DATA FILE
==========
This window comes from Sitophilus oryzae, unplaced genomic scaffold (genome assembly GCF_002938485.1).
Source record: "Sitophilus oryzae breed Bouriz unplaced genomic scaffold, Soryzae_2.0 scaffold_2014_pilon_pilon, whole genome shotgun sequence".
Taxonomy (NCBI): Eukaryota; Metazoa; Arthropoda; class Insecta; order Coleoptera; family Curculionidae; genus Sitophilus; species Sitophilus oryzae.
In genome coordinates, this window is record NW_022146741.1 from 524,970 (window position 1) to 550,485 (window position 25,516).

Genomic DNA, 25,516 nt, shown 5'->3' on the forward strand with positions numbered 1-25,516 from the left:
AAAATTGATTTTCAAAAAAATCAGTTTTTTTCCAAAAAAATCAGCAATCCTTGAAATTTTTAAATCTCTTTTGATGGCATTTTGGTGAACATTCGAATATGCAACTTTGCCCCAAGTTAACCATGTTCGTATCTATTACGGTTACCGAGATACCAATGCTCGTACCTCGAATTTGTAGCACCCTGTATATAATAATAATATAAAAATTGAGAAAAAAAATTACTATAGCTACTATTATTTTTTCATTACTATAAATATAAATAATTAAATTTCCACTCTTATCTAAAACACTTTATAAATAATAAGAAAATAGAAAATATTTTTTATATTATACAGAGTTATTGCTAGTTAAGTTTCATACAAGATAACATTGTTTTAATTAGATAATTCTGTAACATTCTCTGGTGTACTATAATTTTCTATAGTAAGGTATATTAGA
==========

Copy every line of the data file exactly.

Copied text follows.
This window comes from Sitophilus oryzae, unplaced genomic scaffold (genome assembly GCF_002938485.1).
Source record: "Sitophilus oryzae breed Bouriz unplaced genomic scaffold, Soryzae_2.0 scaffold_2014_pilon_pilon, whole genome shotgun sequence".
Taxonomy (NCBI): Eukaryota; Metazoa; Arthropoda; class Insecta; order Coleoptera; family Curculionidae; genus Sitophilus; species Sitophilus oryzae.
In genome coordinates, this window is record NW_022146741.1 from 524,970 (window position 1) to 550,485 (window position 25,516).

Genomic DNA, 25,516 nt, shown 5'->3' on the forward strand with positions numbered 1-25,516 from the left:
AAAATTGATTTTCAAAAAAATCAGTTTTTTTCCAAAAAAATCAGCAATCCTTGAAATTTTTAAATCTCTTTTGATGGCATTTTGGTGAACATTCGAATATGCAACTTTGCCCCAAGTTAACCATGTTCGTATCTATTACGGTTACCGAGATACCAATGCTCGTACCTCGAATTTGTAGCACCCTGTATATAATAATAATATAAAAATTGAGAAAAAAAATTACTATAGCTACTATTATTTTTTCATTACTATAAATATAAATAATTAAATTTCCACTCTTATCTAAAACACTTTATAAATAATAAGAAAATAGAAAATATTTTTTATATTATACAGAGTTATTGCTAGTTAAGTTTCATACAAGATAACATTGTTTTAATTAGATAATTCTGTAACATTCTCTGGTGTACTATAATTTTCTATAGTAAGGTATATTAGA